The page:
WELL, WELL, WELL

France|August 2020

WELL, WELL, WELL
Need to pack a year’s worth of relaxation into one weekend? Savoie Mont Blanc is the place to go, discovers Hannah Evans
Hannah Evans
This is the life,” I sighed happily for about the tenth time that day, as I rested my elbows on the ledge of the steaming infinity pool and felt the pleasant chill of the air on my shoulders. All around me people were languidly bobbing like jellyfish, wearing the same contented smile that only a spa can bring. I was nearing the end of a weekend of wellbeing in Savoie Mont Blanc, having eaten, hiked, and floated my way through some of the most beautiful places I had ever seen. It was my first time in the Alps, and it had made a lasting impression.

This particular pool was at the recently opened QC Terme in Chamonix, the resort famous for its superb skiing and scenic vistas of the Mont Blanc massif, and the location of the first-ever Winter Olympics in 1924. Nestled between the peaks of the Aiguilles Rouges and the Aiguille du Midi, it offers direct cable car access to two of the sectors in the ski area, with the other sectors accessible by car or bus. There’s a range of exhilarating runs for skiers of all abilities and those who want a challenge can try the famous Vallée Blanche, a 20km off-piste route described as one of the best in the world.

But I wasn’t here to ski – this was early September and the perfect opportunity to explore the deep-rooted culture of wellbeing and health that has kept people coming to Haute-Savoie for centuries. There are several beautiful towns and villages in the Mont Blanc area. Many of these are not in France at all, as the summit is almost perfectly bisected by the Italian border, while the Swiss border lies just a few kilometers to the east. In the French half, though, you’ll find Les Houches, Les Contamines, Saint-Gervais-les-Bains, and Chamonix, of which the latter two offer year-round attractions and activities that guarantee even the tensest workaholic a literal and figurative breath of fresh air.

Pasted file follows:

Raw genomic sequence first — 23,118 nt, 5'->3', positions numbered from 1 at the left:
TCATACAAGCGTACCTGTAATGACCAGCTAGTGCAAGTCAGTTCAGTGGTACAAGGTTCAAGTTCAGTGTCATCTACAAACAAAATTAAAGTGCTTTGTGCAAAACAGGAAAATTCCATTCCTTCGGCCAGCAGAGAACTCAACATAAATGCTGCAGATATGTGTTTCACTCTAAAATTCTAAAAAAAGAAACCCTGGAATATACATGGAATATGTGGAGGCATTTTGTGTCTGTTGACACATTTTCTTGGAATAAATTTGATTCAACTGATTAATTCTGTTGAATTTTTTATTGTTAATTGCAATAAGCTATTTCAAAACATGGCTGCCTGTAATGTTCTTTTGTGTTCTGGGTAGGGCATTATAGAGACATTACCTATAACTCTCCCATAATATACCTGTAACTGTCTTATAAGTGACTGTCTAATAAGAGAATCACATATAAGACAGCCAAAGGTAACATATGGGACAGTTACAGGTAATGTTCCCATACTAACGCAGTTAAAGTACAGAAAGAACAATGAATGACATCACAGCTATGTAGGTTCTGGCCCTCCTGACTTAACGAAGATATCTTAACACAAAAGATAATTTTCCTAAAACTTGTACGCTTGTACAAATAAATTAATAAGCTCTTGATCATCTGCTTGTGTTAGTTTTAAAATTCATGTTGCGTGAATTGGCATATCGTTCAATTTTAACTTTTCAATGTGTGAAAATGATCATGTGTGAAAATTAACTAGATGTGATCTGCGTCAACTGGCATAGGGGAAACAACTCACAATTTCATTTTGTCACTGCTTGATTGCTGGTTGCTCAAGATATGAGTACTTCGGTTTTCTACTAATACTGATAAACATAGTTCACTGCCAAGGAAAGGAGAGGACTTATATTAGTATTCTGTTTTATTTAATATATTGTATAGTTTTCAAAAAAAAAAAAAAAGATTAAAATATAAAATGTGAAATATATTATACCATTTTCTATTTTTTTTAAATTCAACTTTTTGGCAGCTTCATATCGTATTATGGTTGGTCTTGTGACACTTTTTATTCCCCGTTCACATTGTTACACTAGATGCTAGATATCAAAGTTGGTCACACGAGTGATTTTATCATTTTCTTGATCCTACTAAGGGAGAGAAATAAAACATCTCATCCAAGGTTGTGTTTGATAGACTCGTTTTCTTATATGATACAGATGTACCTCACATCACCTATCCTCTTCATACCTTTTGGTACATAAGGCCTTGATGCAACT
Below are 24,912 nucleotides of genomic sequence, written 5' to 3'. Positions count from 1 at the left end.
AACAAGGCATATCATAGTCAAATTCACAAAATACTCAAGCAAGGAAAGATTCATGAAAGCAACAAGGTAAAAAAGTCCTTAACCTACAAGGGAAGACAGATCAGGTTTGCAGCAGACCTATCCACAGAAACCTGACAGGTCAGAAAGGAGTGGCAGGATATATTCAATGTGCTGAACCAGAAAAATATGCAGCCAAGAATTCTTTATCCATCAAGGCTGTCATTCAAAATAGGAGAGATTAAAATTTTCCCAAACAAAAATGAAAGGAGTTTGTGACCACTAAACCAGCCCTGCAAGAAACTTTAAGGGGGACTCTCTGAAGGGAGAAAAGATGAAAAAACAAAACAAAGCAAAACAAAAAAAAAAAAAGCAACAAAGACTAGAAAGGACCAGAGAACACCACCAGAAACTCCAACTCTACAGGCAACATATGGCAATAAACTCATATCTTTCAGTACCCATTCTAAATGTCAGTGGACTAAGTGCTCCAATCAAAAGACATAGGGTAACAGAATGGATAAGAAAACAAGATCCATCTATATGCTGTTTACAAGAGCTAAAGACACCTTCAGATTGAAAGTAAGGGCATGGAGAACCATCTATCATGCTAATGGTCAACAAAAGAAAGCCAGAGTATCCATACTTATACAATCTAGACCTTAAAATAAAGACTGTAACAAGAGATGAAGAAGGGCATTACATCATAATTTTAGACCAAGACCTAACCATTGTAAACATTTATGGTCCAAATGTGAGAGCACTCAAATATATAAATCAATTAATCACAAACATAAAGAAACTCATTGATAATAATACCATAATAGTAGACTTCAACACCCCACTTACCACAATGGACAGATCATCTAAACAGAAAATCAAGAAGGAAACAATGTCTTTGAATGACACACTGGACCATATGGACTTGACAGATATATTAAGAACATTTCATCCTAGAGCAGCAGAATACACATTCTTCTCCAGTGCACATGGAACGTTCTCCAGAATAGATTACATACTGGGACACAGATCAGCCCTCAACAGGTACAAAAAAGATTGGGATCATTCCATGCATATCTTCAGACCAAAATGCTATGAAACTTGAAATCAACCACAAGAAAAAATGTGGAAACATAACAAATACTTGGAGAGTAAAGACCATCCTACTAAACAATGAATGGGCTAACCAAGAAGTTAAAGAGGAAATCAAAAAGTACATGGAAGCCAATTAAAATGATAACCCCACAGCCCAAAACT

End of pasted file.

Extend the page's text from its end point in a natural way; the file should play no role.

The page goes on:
Hikes and hammams

The Alps receive around 120 million visitors each year, which is partly explained by how easily accessible they are. Within three hours of departing Heathrow, I had arrived in Saint-Gervaisles-Bains, via a speedy flight to Geneva and an hour-long transfer to the town.

Saint-Gervais is one of the rare Alpine towns that remain lively through all seasons, thanks to the well-established permanent community and a great range of amenities. The pretty Baroqueinspired architecture hints at the historic origins of the town, which gained popularity in the early 19th century with the discovery of a thermal spring, the healing waters of which can still be enjoyed by visitors today.

More on that later – first on the agenda was an invigorating hike. From its position at the foot of Mont Blanc, Saint-Gervais has easy access to the mountains thanks to the famous Tramway du Mont Blanc, the highest railway in the département, and one of the last rack and pinion railways in the country. As the train winds its way up the mountainside the views are simply stunning. And they’re a welcome distraction from the slightly rickety motion of the old tram!

The second stop on the ascent from Saint-Gervais is the Col de Voza, a mountain pass at 1,653m. “If you like foraging for your lunch, this is the place to come,” said Gonzague, our charming, rugged mountain guide, “but you need to know your stuff, not everything is as good as it looks.” A broad Gallic smile suggested he spoke from experience.

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August 2020